“To be fair,” Professor Brands writes, “Trump deserves credit for some of his more constructive policies, such as modestly strengthening the U.S. and NATO posture in eastern Europe, expanding defense assistance to Ukraine, and presiding over a badly needed increase in the defense budget. His basic instincts—that China poses a severe threat to U.S. interests, that U.S. alliances need updating, and that unfettered economic integration is not necessarily an unalloyed good—are far from crazy … [but, he adds] … Foreign policy is ultimately about results, though, and this administration has relatively little to show on many of the issues that the president has put front and center … [this is not a surprise, he says, because] … Since Trump took office, he has combined disdain for the block-and-tackle work of policymaking—setting objectives and priorities, connecting goals to capabilities, realistically assessing U.S. competitors as well as the geopolitical environment, negotiating in a systematic and disciplined manner—with an offense-in-all-directions approach that generates multiple crises while weakening the United States’ overall diplomatic effectiveness. The price of that approach is now apparent.“
But there is another possibility, he suggests: “one that seems more benign but could actually be quite damaging. As a self-proclaimed deal-maker, Trump sees coercion as the prelude to negotiating favorable agreements. As the 2020 election approaches, he will probably feel pressure to conclude deals that allow him to claim victory and deliver on earlier promises. A peace accord with the Taliban will be high on Trump’s list (despite his public claims that he ended the peace talks). So will deals to de-escalate the crisis with Tehran and the trade war with Beijing. As Thomas Wright of the Brookings Institution has written, Trump will want to pivot away from confrontation and toward diplomacy … [I wrote about his a few months ago, too] … The president recently broke with former National Security Adviser John Bolton, the last official who strongly opposed this agenda … [but] … he believes that President Trump is playing from a weak hand and he guesses that Theran, Pyongyang, Moscow and Beijing will not cooperate.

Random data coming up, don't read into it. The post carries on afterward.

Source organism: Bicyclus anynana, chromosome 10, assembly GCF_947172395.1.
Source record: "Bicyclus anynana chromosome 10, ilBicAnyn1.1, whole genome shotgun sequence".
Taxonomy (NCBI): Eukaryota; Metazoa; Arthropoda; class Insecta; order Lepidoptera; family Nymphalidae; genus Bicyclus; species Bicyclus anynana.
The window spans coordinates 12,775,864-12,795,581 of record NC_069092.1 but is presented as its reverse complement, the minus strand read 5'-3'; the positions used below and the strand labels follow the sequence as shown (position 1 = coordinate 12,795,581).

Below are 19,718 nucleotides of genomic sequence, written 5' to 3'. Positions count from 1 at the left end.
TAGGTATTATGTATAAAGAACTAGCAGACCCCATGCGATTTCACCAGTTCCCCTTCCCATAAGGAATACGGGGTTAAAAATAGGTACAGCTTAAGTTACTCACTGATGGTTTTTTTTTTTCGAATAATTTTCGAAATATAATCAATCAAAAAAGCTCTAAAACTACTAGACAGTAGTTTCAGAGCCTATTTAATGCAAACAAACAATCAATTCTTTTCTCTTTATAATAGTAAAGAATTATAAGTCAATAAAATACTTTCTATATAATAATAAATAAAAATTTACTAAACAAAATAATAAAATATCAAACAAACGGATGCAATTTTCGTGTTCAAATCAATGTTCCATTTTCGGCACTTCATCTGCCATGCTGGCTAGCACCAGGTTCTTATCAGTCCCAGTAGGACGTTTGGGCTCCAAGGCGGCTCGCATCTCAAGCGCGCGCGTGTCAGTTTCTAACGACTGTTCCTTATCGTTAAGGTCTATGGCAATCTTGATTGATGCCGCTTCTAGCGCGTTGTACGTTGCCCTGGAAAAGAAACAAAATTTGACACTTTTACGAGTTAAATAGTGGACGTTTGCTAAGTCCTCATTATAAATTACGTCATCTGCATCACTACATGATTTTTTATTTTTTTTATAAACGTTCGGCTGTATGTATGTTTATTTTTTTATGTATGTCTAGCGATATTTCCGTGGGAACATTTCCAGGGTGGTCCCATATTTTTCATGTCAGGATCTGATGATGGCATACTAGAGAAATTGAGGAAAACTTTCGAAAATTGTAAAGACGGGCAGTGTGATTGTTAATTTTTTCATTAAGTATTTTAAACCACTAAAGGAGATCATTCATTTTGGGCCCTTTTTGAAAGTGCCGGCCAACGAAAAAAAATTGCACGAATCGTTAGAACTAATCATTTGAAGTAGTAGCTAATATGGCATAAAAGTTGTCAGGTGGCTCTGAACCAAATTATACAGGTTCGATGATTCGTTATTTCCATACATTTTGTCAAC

Professor Brands is not as pessimistic as I am about the perceived decline in the American people’s support for the liberal internationalist order which President Trump so clearly dislikes. But he pins his hopes on what I consider an increasingly unlikely outcome: that Donald J Trump will not be reelected in 2020. As I said a few days ago, fist link, I believe that he will survive the ongoing impeachment attempt and will likely emerge politically stronger. I expect him to win in 2020, with all that might imply for the US-led West.
I continue to believe that even after he is gone, the Trump Party will live on and will be a major force in US politics for a generation. I also believe that President Trump’s ill-considered trade war with China will grow into Cold War 2.0. For Canada, this means that we need to reassess our strategic situation. America is, no longer, willing to be the “indispensable nation,” especially not for Canada. We need to reform and strengthen our alliances with others: with Europe, such as it is, with the CANZUK countries, and, above all, with friends in Asia, including Japan and South Korea and, above all, India, with all of which (and others) Prime Minister Trudeau has soured relations by his intemperate acts. Currently, Canada’s grand strategy ~ especially its foreign and defence policies ~ are in total disarray because we have let the inmates take charge of the asylum. The key step for Canada, to prepare for a generation plus of Trump-like policies in America, is to get rid of Team Trudeau and replace them with grown-ups.
The grown-ups then need to revisit our national priorities:
- Maintaining our sovereignty in the face of challenges, especially in the Arctic from Russia, and more recently China and soon, I suspect, from the USA, again, too;
- Doing more WITH the USA to strengthen our shared continental defences ~ this includes rethinking our (adolescent) national aversion to ballistic missile defence; and
- Strengthening diplomatic and military ties with America ~ if they are willing, with Australia, New Zealand and Britain ~ whatever is left of it, with the Caribbean nations, some European states, India, Israel, Japan, Malaysia, the Philippines, Singapore and South Africa. That little list is not exhaustive.
As a start, that means taking defence and foreign policy seriously. Promising to cut foreign aid is not, all-in-all, a good message to send out, but if cuts to foreign aid are carefully applied they need not have a seriously bad influence on our relations with many countries.